Microsoft's decision to stop supplying Wi-Fi hardware in the US is a significant wobble in the Wi-Fi market as a whole.
The company had only been selling Wi-Fi kit since September 2002, and had achieved a very good market share. It had the number two spot in US retail sales in January, but fell back to number four when its 802.11g product was delayed.
Microsoft is no stranger to selling hardware - think mice, keyboards and, of course, the Xbox - and does not usually quit when it is doing well. It is far more likely to continue throwing money at a market until it succeeds (think Xbox, again).
In this case, it is abandoning the market when it is doing well. Microsoft had rectified the slow arrival of its 802.11g product and was set for more success, and very shortly after major product launches.
The company’s official reason is that the company has done its job in Wi-Fi. Having entered the market to inspire better Wi-Fi equipment, "raising the bar" on security, ease of use and performance, it claimed its presence there is no longer required since the success of WPA improved security, and Wi-Fi set-up routines have improved.
Microsoft as a security leader in Wi-Fi may raise eyebrows, but the Wi-Fi products are generally felt to be easy to use and set up.
The most-suggested reasons for the move out are fear of competition, and loss of margins. It is true that Wi-Fi hardware is becoming a commodity with prices falling very rapidly, and that strong Wi-Fi standards mean that it is difficult, as a company, to distinguish oneself on technical grounds.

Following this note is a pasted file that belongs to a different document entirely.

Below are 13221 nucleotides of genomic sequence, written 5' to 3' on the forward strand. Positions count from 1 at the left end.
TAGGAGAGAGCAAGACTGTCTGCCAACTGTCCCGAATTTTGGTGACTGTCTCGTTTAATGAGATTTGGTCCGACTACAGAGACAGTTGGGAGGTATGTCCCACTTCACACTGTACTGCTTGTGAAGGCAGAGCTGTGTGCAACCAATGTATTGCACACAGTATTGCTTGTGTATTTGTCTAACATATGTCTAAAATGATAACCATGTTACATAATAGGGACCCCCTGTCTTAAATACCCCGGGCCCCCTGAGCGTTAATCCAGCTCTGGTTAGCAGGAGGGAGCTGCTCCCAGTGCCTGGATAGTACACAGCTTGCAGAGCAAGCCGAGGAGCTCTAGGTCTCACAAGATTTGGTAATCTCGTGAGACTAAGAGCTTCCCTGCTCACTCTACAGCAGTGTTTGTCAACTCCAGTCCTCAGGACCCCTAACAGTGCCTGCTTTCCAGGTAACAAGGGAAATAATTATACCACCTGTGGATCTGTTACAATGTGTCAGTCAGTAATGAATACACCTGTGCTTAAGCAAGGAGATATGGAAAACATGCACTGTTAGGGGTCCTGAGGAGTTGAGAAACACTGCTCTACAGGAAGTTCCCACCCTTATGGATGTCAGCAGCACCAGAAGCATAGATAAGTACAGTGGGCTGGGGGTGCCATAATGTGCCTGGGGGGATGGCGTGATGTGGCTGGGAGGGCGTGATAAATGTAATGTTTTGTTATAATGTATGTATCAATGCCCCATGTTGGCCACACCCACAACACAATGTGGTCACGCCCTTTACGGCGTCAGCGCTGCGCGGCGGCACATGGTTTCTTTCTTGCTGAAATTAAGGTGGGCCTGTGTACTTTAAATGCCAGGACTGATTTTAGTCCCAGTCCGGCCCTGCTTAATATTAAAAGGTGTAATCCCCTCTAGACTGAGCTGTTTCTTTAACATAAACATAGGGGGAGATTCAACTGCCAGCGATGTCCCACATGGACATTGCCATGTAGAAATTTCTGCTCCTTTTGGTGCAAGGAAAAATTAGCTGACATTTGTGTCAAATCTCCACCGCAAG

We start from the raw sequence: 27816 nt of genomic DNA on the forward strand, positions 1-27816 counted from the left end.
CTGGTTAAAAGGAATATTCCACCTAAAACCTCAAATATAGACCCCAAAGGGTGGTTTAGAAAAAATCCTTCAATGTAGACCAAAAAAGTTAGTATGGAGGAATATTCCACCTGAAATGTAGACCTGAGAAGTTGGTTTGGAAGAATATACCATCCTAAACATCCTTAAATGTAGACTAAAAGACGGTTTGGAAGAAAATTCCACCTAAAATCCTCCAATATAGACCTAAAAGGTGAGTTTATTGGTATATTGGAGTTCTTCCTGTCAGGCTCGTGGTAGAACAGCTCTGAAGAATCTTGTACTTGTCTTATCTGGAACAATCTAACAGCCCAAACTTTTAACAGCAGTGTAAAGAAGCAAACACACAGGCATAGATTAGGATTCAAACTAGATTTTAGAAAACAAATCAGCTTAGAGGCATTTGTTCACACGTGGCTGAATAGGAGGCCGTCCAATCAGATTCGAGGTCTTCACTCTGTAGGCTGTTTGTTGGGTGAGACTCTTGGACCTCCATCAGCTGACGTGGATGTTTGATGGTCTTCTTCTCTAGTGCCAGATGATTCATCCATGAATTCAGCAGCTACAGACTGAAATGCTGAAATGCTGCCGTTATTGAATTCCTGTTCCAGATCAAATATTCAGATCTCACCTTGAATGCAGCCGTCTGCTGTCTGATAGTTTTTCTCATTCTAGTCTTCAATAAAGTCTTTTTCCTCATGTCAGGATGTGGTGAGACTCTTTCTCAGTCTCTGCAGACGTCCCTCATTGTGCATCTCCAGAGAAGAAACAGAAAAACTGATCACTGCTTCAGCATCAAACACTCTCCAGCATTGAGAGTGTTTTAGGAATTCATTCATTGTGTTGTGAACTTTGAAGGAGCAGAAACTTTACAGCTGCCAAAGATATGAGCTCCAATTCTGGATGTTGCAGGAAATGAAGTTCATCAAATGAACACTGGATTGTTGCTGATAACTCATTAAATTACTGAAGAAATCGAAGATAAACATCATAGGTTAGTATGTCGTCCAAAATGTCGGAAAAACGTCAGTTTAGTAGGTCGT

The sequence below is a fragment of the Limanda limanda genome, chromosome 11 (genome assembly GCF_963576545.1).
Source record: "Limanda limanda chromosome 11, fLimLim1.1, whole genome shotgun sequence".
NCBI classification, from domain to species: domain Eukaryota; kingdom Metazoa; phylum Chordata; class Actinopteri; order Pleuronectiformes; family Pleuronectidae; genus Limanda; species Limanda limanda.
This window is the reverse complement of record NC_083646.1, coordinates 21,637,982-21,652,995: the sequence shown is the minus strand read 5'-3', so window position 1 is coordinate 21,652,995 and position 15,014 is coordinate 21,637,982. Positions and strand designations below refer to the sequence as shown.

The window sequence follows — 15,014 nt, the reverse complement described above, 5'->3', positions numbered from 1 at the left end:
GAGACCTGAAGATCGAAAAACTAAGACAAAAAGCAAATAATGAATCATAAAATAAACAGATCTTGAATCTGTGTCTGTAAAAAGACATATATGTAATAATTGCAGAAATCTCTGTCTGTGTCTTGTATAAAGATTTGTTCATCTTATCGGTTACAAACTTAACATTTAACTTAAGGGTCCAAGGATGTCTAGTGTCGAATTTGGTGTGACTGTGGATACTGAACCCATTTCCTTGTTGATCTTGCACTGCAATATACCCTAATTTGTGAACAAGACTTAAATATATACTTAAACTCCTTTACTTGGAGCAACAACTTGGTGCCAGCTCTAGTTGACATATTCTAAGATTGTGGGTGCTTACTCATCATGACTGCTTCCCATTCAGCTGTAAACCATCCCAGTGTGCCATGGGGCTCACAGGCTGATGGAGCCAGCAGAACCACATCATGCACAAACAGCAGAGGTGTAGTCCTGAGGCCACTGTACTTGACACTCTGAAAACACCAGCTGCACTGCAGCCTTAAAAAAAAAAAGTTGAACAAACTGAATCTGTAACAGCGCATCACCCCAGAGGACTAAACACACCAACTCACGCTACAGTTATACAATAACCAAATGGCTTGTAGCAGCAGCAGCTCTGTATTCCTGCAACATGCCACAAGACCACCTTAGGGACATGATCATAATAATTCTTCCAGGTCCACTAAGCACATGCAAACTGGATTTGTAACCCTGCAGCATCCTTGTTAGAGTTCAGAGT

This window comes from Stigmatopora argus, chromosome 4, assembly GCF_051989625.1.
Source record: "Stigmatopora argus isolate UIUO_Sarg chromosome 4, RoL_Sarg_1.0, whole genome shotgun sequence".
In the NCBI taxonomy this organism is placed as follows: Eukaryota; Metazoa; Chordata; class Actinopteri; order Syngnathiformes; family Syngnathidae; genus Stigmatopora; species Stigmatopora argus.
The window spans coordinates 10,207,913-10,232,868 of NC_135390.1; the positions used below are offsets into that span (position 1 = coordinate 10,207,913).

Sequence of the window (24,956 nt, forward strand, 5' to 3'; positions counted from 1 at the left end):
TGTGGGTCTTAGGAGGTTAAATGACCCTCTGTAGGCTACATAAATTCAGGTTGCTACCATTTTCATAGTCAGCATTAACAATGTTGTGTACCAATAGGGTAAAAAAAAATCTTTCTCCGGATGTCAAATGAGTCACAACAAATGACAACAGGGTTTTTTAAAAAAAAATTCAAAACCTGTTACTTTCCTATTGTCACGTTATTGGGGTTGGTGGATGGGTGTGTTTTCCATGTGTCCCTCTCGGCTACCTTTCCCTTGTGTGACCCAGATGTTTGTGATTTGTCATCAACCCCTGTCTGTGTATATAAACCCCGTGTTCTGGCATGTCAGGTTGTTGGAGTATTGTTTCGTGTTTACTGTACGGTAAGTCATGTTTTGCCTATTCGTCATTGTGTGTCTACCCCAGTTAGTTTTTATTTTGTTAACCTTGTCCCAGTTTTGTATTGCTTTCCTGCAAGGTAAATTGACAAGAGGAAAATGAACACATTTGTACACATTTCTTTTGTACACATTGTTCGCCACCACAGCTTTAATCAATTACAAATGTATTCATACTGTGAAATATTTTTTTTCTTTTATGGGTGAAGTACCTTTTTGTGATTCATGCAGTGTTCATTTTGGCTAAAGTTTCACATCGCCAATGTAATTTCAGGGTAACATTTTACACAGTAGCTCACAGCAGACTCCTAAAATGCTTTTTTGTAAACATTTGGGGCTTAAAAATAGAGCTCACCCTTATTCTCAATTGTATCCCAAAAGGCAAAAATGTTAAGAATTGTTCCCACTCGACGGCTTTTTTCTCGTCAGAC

However, Microsoft’s name would probably have preserved its share there, as the public would expect Microsoft base stations to work well with Microsoft operating systems. Apple’s Airport products sell well in the Macintosh market for this reason, despite a very high price compared with other base stations and little in the way of technical difference.
So, is competition the reason for leaving? The competitors most mentioned are Cisco Systems subsidiary Linksys and Netgear. However, the struggle against these would be easier than the one Microsoft is still engaged in for games consoles.
It is possible that the reasoning is more complex. Microsoft may have pulled out, not because it was scared of losing to the competition, but of winning.
The Wi-Fi standards may be stable at the moment, but their future is not so clearly defined. While 802.11g is a defined standard, there are several different approaches to faster Wi-Fi including Atheros Communications' Super-G, found in Netgear and others, and Linksys Group's Afterburner. The official 802.11n higher-speed standard is still a long way off.
The market could be about to fragment between different suppliers' schemes to improve on the basic standard, a situation which would have suited Microsoft well, providing a perfect position from which to "embrace and extend" the specs, using its muscle to establish its favoured option.
However, this opportunity may actually have been what scared the company off. Such a move would be very likely to cause more problems than it would be worth. It would incur censure from the authorities, and also cause trouble with the company’s partners, including Intel and Cisco, both of whom have their own views on where Wi-Fi should go, and considerably more investment in Wi-Fi hardware.
Weighing in would bring Microsoft trouble, and the only benefit would be a small margin on hardware that is not, in the end, central to what remains the company's main aim - making Windows more usable and saleable.
If a standards battle does break out, what would Microsoft's role have been had it stayed in the market? It is probably fair to say that one less competitor in the market may well be a good thing.
Microsoft’s Wi-Fi equipment will be on sale for a few months more, and will be supported for two years.
Peter Judge writes for Techworld.com